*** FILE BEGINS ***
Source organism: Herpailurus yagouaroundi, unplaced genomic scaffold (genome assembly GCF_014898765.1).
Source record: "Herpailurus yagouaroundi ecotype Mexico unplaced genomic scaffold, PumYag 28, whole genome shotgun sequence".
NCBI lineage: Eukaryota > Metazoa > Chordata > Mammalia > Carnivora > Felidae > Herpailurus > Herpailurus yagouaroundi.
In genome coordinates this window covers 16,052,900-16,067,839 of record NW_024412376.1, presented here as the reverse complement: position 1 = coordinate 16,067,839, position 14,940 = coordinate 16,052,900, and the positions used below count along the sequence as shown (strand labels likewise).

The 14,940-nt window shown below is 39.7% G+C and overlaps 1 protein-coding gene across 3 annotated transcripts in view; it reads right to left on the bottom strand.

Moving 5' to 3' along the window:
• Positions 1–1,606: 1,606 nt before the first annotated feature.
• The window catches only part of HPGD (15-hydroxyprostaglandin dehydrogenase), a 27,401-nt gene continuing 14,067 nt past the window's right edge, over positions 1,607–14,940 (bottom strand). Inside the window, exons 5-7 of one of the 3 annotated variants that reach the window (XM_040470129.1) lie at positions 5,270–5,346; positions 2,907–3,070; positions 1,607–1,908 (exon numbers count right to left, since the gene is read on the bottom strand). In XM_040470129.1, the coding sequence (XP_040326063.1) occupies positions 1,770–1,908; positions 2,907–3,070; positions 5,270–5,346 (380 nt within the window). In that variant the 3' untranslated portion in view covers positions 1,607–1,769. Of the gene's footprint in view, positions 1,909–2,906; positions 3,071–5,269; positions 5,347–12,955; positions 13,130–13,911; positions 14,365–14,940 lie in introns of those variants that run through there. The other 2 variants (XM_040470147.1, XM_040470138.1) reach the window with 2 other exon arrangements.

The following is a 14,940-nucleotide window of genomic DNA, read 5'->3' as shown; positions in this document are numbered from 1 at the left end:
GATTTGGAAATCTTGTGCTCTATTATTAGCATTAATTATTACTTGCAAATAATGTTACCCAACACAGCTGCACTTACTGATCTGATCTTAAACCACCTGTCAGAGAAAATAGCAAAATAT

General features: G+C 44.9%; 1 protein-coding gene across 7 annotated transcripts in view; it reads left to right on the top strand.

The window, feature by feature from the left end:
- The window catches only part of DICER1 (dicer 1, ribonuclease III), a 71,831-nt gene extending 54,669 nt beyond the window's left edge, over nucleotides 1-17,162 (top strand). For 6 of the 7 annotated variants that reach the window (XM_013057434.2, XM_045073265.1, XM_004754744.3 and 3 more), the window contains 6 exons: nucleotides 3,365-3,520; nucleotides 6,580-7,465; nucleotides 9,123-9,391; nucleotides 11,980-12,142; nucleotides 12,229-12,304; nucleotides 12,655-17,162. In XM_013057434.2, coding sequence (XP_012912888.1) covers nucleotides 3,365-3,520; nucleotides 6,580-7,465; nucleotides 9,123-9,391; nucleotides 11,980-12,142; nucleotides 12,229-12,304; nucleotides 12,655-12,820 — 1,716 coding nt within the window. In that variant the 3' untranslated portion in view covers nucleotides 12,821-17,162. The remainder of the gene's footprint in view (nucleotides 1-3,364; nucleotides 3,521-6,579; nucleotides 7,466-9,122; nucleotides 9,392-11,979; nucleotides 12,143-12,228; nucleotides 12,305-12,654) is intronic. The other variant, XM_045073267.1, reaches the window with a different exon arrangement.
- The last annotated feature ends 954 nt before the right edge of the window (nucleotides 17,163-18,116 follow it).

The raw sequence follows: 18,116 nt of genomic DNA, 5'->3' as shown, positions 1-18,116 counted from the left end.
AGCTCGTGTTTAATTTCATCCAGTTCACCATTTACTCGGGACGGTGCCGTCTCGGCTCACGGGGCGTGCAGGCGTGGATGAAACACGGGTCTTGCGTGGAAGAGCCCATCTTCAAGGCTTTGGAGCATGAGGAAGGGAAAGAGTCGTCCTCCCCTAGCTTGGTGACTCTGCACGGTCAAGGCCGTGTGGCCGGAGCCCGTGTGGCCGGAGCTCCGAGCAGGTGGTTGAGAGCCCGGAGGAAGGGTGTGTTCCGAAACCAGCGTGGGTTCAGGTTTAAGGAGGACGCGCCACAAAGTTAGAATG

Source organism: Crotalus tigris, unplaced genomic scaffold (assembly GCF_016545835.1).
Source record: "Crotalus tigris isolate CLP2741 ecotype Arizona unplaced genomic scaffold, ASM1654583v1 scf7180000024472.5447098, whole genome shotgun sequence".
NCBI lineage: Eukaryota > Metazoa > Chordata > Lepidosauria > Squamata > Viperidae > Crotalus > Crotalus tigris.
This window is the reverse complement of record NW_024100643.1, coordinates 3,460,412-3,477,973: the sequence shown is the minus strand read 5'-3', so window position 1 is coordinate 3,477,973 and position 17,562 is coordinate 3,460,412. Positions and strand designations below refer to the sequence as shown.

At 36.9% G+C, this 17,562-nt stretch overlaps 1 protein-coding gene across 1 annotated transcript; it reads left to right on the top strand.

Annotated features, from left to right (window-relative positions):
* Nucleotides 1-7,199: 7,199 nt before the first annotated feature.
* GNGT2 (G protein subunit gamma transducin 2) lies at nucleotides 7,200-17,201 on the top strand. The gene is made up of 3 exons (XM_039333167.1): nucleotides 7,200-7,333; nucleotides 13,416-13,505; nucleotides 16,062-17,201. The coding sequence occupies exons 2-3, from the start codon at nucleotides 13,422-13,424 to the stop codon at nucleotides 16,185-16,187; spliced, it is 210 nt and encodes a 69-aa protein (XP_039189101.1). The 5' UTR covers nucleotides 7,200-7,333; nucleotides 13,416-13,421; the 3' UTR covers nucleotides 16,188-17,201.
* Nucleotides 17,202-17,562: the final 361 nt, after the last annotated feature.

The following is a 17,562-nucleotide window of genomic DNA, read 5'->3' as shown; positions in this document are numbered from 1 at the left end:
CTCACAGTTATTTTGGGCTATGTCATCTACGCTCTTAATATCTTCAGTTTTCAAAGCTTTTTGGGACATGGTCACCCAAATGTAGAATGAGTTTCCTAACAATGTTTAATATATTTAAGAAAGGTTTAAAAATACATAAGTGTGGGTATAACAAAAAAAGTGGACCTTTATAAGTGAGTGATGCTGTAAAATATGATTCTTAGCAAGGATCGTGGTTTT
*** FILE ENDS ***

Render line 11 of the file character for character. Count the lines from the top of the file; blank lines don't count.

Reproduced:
General features: G+C 44.9%; 1 protein-coding gene across 7 annotated transcripts in view; it reads left to right on the top strand.